The Aeronautic Society of New York  
  turn, Mr. Curtiss was brought down by a gust of wind, and had to land unintentionally
at a point further from the starting post than was allowed by the rules of the trophy
     Although the Society's Exhibition failed financially, no difficulty arose as to the pay-
ment of the $3,000 then still due upon the order to Mr. Curtiss. A number of mem-
bers of the Society readily subscribed the sum needed, and Mr. Curtiss, on formally
handing the machine over at Mineola, just before sailing for Europe, received his check
in full. But the interval between the exhibition and the formal handing over, which was
delayed through no wish of the Society, but only on account of Mr. Curtiss' desire to
practice in the machine for the Rheims events, was made much use of by those who have
always tried to belittle the efforts of the Society. The final closing of the contract included
one feature which was later to come to possess some interest. Mr. Curtiss agreed to hold
the Society immune from any costs or damages that might arise out of any suit brought in
reference to the machine for infringement in it of any patent. As is well know, a few
days later proceedings for alleged infringements were commenced by the Brothers Wright.
     Subsequently, an exhibiting corporation, separate from the Society, but composed
entirely of members, was formed to lease the machine from the Society so as to carry on
the business side of sending the macnine out upon the road, to give exhibitions and arouse
interest throughout the country, and also with the hope of raising funds for experimental
work and more sheds and workshops. Visits were paid to Toronto, Can.; Athens, Pa.;
Richmond, Va.; Philadelphia, Pa.; Cincinnati, O., and Los Angeles, Cal., at all of which
cities flights were made before very large crowds who thus saw a flying machine for the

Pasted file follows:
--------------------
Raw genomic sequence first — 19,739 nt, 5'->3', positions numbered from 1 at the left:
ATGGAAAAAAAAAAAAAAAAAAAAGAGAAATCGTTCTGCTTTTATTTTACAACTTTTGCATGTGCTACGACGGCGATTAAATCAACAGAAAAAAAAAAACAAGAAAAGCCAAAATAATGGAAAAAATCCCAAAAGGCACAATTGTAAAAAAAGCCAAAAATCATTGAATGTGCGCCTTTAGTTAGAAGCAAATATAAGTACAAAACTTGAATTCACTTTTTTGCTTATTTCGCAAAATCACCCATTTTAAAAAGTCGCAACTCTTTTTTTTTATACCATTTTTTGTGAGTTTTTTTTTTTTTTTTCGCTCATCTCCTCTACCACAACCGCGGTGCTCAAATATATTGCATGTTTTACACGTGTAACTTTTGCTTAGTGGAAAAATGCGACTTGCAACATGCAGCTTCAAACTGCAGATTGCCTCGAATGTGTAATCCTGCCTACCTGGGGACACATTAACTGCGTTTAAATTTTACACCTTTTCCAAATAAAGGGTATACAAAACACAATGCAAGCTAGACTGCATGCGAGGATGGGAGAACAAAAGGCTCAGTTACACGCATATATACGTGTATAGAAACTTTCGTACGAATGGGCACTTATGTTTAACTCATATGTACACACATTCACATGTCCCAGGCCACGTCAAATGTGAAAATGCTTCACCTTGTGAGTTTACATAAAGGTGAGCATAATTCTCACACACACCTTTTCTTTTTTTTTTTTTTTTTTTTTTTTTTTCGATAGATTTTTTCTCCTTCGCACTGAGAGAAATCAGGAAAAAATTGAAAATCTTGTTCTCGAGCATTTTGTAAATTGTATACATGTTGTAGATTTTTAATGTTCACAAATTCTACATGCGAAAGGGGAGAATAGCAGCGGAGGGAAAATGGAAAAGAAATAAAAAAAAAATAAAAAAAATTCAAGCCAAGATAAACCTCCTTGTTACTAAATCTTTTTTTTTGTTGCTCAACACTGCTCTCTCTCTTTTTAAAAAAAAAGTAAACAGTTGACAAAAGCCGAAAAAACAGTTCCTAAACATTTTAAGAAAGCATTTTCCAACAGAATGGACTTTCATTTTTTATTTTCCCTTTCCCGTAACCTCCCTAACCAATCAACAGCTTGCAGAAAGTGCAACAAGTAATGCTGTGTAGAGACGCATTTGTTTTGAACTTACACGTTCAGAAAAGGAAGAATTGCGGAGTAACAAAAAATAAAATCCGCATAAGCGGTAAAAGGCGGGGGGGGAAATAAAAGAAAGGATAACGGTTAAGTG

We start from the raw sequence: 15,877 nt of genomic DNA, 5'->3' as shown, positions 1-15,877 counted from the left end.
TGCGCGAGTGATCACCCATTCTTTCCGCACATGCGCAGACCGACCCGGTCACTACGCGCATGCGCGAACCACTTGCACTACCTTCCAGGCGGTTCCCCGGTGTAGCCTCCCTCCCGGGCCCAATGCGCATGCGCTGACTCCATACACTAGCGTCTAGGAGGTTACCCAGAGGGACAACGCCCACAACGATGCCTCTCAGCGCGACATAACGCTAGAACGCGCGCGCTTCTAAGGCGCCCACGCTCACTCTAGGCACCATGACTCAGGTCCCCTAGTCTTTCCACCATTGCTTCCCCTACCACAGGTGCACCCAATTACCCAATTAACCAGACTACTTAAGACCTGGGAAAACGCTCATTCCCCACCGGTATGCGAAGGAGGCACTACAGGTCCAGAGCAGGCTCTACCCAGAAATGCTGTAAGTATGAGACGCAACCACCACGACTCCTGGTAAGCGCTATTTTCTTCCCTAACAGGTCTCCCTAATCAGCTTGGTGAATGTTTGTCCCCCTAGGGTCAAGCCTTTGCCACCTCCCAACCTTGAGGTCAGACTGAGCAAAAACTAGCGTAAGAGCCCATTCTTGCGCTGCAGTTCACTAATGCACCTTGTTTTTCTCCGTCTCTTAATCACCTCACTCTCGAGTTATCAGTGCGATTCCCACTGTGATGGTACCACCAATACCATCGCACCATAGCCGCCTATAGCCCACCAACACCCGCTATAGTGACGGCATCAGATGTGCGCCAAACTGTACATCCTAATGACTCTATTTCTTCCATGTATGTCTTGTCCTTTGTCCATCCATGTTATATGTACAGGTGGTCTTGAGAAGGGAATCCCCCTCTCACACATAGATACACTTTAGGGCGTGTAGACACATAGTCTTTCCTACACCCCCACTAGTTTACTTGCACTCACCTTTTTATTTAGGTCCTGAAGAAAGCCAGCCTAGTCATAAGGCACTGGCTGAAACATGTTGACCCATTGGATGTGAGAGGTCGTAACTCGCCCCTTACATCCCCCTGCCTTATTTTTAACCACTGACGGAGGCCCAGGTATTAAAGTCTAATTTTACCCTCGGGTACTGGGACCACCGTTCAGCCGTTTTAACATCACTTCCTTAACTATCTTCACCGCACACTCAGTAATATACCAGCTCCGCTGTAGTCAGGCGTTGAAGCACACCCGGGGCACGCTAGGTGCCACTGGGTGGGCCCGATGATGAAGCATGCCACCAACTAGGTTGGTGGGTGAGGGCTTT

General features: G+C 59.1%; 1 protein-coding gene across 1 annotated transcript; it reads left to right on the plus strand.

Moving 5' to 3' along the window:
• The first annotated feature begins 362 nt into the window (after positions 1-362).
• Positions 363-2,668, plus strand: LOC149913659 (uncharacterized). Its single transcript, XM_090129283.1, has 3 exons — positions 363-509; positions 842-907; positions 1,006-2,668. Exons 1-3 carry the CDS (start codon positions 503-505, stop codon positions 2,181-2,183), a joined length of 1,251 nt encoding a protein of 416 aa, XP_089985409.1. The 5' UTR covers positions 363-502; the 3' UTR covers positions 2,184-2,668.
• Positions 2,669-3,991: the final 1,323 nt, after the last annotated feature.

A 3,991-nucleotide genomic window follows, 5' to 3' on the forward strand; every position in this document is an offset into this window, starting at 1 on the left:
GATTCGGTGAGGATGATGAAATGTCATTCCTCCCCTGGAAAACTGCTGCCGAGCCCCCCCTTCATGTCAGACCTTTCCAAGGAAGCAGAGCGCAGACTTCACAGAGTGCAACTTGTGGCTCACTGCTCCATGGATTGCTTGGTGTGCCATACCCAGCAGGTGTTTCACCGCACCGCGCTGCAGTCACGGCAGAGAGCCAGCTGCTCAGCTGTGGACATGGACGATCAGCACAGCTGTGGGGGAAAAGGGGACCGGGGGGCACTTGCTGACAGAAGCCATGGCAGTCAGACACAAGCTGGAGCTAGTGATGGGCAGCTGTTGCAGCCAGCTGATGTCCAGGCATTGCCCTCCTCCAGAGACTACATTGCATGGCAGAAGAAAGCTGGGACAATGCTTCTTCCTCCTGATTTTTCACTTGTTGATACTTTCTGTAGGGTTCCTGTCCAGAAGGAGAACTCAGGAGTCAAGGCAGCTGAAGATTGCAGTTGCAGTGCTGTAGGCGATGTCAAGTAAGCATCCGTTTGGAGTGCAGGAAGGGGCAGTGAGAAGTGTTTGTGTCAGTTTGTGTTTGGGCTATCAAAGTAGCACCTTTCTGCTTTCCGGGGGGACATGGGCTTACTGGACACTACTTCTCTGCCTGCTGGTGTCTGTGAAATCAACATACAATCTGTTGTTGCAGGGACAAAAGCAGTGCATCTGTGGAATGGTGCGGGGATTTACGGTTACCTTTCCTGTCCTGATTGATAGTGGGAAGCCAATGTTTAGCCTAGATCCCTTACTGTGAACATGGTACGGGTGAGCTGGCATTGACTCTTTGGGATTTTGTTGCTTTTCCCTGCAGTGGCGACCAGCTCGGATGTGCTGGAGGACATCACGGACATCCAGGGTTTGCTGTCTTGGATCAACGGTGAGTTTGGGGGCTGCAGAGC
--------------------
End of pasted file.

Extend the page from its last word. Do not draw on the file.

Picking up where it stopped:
first time; but at the close of the year a tempting offer by Charles J. Strobel of Toledo, O.,
for the purchase of the machine was accepted.
     While at Mineola, L. I., Mr. Willard made a sensational cross-country flight; but
while he was at a great height in the air the cam-shaft of the engine broke, and he never
again was able to feel the necessary confidence in his motor. At Toronto he flew above
Lake Ontario, being the first in this country to fly over water, and three times received bad
duckings. At Cincinnati he flew in contest against Mr. Curtiss, and beat him, winning
both trophies for speed and altitude. But, as a sample of the difficulty that has followed
Raiche-Crout Biplane---First Member's Machine to Fly

in Society in obtaining some of the credit due to its work, it is worth recording that,
when photographs of Willard in flight in Cincinnati were published in one of the New York
Sunday newspapers, they were labeled with the name of Curtiss.
     Very much complaint has been made against exhibition flights. But, until the wealthy
men of America come forward with the offer of large prizes as has been done in
Europe, where aeroplaning is now established as a sport, the giving of exhibition flights
must remain the chief resource to which an inventor can look for some return for

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